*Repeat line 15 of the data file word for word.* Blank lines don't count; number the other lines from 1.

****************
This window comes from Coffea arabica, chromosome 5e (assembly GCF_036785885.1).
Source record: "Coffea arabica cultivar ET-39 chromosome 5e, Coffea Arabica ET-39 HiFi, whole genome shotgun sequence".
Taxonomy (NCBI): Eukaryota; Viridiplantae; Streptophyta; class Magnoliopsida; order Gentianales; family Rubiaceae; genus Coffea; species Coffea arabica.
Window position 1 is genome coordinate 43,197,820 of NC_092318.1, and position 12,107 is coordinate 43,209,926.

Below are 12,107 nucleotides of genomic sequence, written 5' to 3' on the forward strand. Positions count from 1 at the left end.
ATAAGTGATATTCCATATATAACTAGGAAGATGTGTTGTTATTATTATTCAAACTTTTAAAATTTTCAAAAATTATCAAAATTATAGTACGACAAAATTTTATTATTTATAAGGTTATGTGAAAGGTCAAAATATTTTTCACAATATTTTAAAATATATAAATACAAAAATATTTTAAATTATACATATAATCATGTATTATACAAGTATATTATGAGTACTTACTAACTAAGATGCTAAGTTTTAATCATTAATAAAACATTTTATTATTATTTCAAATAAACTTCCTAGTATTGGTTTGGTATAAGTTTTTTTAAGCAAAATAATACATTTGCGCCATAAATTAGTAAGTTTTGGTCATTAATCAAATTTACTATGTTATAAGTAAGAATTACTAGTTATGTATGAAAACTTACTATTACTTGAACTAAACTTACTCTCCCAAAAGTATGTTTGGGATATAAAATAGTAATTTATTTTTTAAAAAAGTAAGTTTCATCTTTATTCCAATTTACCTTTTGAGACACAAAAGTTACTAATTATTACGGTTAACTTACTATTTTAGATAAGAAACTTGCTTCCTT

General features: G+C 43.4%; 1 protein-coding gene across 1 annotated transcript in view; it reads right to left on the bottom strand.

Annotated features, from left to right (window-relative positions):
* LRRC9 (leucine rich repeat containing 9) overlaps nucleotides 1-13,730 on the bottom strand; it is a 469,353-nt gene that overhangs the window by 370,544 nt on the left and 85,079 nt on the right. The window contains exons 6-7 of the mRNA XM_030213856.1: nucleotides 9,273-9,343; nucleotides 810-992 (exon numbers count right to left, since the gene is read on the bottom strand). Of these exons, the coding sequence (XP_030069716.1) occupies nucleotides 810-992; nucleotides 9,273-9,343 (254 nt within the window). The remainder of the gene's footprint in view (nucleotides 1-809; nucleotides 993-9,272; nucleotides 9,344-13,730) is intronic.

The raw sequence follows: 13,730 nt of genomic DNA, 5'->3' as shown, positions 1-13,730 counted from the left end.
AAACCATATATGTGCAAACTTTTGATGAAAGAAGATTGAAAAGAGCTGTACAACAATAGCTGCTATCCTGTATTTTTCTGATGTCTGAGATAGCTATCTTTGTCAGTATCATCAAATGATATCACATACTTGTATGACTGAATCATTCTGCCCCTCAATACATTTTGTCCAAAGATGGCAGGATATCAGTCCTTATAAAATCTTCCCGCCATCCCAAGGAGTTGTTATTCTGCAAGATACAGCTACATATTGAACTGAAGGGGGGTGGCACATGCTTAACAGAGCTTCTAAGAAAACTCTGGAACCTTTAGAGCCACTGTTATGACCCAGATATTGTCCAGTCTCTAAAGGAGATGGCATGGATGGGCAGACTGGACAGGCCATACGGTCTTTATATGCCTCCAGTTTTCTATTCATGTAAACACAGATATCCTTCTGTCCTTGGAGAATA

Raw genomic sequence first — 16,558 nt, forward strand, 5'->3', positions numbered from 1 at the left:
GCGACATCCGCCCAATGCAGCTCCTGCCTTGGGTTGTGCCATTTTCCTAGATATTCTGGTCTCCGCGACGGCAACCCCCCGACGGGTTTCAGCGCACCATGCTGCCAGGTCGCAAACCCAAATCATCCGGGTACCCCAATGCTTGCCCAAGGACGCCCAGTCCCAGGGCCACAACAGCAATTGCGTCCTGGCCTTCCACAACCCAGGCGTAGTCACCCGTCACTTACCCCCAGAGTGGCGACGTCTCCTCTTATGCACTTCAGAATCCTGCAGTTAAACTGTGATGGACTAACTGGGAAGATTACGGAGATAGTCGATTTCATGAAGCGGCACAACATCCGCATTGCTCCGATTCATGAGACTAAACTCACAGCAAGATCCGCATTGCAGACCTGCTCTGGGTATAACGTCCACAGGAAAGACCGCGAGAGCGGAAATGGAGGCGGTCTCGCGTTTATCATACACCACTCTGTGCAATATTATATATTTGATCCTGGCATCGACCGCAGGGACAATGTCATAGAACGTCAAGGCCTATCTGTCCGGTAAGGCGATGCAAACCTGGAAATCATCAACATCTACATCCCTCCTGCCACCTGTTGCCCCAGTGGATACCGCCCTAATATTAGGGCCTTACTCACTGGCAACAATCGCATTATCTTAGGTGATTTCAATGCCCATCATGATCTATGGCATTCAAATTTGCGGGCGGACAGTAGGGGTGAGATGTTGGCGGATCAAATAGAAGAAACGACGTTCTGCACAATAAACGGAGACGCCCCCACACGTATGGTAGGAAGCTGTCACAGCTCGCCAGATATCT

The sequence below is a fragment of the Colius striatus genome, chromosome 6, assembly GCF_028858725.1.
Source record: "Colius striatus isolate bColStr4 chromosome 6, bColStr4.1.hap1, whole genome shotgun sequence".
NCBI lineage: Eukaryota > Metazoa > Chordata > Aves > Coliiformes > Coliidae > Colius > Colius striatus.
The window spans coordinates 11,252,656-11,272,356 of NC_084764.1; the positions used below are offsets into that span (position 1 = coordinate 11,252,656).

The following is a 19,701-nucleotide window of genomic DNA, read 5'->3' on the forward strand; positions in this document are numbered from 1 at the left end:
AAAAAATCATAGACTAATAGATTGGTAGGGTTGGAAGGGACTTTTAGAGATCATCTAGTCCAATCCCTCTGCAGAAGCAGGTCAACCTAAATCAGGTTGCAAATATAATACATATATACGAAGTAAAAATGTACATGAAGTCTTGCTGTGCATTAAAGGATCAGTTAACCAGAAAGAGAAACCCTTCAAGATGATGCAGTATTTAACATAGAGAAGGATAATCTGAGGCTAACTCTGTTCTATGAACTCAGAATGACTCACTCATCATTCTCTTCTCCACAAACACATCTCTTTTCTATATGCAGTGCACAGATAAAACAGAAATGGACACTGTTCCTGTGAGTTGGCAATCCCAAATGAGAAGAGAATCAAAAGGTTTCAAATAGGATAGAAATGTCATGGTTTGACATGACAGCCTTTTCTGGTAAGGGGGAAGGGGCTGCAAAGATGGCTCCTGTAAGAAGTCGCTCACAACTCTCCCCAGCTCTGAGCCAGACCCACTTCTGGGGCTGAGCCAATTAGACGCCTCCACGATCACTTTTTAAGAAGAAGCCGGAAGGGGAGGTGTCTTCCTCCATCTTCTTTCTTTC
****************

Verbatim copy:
Source record: "Colius striatus isolate bColStr4 chromosome 6, bColStr4.1.hap1, whole genome shotgun sequence".